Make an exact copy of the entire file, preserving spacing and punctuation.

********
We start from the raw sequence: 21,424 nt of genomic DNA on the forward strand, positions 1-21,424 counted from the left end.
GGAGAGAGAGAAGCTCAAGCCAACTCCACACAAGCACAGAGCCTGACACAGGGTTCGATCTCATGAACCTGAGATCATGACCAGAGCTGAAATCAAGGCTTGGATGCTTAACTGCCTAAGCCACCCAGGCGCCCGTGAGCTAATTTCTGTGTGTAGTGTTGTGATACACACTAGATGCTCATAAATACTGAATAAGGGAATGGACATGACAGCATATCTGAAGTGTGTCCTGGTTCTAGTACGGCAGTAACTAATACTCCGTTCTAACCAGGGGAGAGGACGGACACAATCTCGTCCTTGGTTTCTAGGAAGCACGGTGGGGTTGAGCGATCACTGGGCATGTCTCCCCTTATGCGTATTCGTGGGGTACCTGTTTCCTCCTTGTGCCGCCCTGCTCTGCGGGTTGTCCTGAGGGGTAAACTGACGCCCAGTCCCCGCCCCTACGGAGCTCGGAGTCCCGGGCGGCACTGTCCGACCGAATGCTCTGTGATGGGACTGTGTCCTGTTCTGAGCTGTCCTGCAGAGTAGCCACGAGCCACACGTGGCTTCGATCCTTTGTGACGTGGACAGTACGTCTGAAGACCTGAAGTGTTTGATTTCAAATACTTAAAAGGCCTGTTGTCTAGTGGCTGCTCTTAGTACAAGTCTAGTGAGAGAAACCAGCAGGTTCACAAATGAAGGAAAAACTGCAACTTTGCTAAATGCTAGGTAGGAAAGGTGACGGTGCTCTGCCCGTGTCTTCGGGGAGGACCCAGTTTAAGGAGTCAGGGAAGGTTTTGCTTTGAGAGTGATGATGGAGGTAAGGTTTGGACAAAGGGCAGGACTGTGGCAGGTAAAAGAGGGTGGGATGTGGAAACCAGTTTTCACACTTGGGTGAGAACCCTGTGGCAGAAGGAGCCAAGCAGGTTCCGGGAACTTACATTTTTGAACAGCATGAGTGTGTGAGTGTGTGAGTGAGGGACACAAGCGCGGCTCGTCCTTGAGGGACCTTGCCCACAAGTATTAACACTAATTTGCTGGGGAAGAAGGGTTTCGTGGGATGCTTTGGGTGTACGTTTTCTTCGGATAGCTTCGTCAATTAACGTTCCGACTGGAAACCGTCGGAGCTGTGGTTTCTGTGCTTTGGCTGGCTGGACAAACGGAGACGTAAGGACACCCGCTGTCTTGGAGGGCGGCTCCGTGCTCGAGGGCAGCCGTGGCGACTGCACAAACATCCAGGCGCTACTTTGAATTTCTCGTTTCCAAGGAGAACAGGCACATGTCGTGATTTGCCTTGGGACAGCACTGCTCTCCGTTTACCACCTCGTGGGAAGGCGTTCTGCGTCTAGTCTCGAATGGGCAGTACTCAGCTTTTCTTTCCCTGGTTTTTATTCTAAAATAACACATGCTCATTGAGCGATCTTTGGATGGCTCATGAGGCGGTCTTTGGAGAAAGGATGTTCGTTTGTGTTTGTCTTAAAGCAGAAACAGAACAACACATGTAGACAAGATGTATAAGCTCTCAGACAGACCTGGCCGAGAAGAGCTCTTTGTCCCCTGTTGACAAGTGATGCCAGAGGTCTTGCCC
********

We start from the raw sequence: 21,424 nt of genomic DNA on the forward strand, positions 1-21,424 counted from the left end.
GGAGAGAGAGAAGCTCAAGCCAACTCCACACAAGCACAGAGCCTGACACAGGGTTCGATCTCATGAACCTGAGATCATGACCAGAGCTGAAATCAAGGCTTGGATGCTTAACTGCCTAAGCCACCCAGGCGCCCGTGAGCTAATTTCTGTGTGTAGTGTTGTGATACACACTAGATGCTCATAAATACTGAATAAGGGAATGGACATGACAGCATATCTGAAGTGTGTCCTGGTTCTAGTACGGCAGTAACTAATACTCCGTTCTAACCAGGGGAGAGGACGGACACAATCTCGTCCTTGGTTTCTAGGAAGCACGGTGGGGTTGAGCGATCACTGGGCATGTCTCCCCTTATGCGTATTCGTGGGGTACCTGTTTCCTCCTTGTGCCGCCCTGCTCTGCGGGTTGTCCTGAGGGGTAAACTGACGCCCAGTCCCCGCCCCTACGGAGCTCGGAGTCCCGGGCGGCACTGTCCGACCGAATGCTCTGTGATGGGACTGTGTCCTGTTCTGAGCTGTCCTGCAGAGTAGCCACGAGCCACACGTGGCTTCGATCCTTTGTGACGTGGACAGTACGTCTGAAGACCTGAAGTGTTTGATTTCAAATACTTAAAAGGCCTGTTGTCTAGTGGCTGCTCTTAGTACAAGTCTAGTGAGAGAAACCAGCAGGTTCACAAATGAAGGAAAAACTGCAACTTTGCTAAATGCTAGGTAGGAAAGGTGACGGTGCTCTGCCCGTGTCTTCGGGGAGGACCCAGTTTAAGGAGTCAGGGAAGGTTTTGCTTTGAGAGTGATGATGGAGGTAAGGTTTGGACAAAGGGCAGGACTGTGGCAGGTAAAAGAGGGTGGGATGTGGAAACCAGTTTTCACACTTGGGTGAGAACCCTGTGGCAGAAGGAGCCAAGCAGGTTCCGGGAACTTACATTTTTGAACAGCATGAGTGTGTGAGTGTGTGAGTGAGGGACACAAGCGCGGCTCGTCCTTGAGGGACCTTGCCCACAAGTATTAACACTAATTTGCTGGGGAAGAAGGGTTTCGTGGGATGCTTTGGGTGTACGTTTTCTTCGGATAGCTTCGTCAATTAACGTTCCGACTGGAAACCGTCGGAGCTGTGGTTTCTGTGCTTTGGCTGGCTGGACAAACGGAGACGTAAGGACACCCGCTGTCTTGGAGGGCGGCTCCGTGCTCGAGGGCAGCCGTGGCGACTGCACAAACATCCAGGCGCTACTTTGAATTTCTCGTTTCCAAGGAGAACAGGCACATGTCGTGATTTGCCTTGGGACAGCACTGCTCTCCGTTTACCACCTCGTGGGAAGGCGTTCTGCGTCTAGTCTCGAATGGGCAGTACTCAGCTTTTCTTTCCCTGGTTTTTATTCTAAAATAACACATGCTCATTGAGCGATCTTTGGATGGCTCATGAGGCGGTCTTTGGAGAAAGGATGTTCGTTTGTGTTTGTCTTAAAGCAGAAACAGAACAACACATGTAGACAAGATGTATAAGCTCTCAGACAGACCTGGCCGAGAAGAGCTCTTTGTCCCCTGTTGACAAGTGATGCCAGAGGTCTTGCCC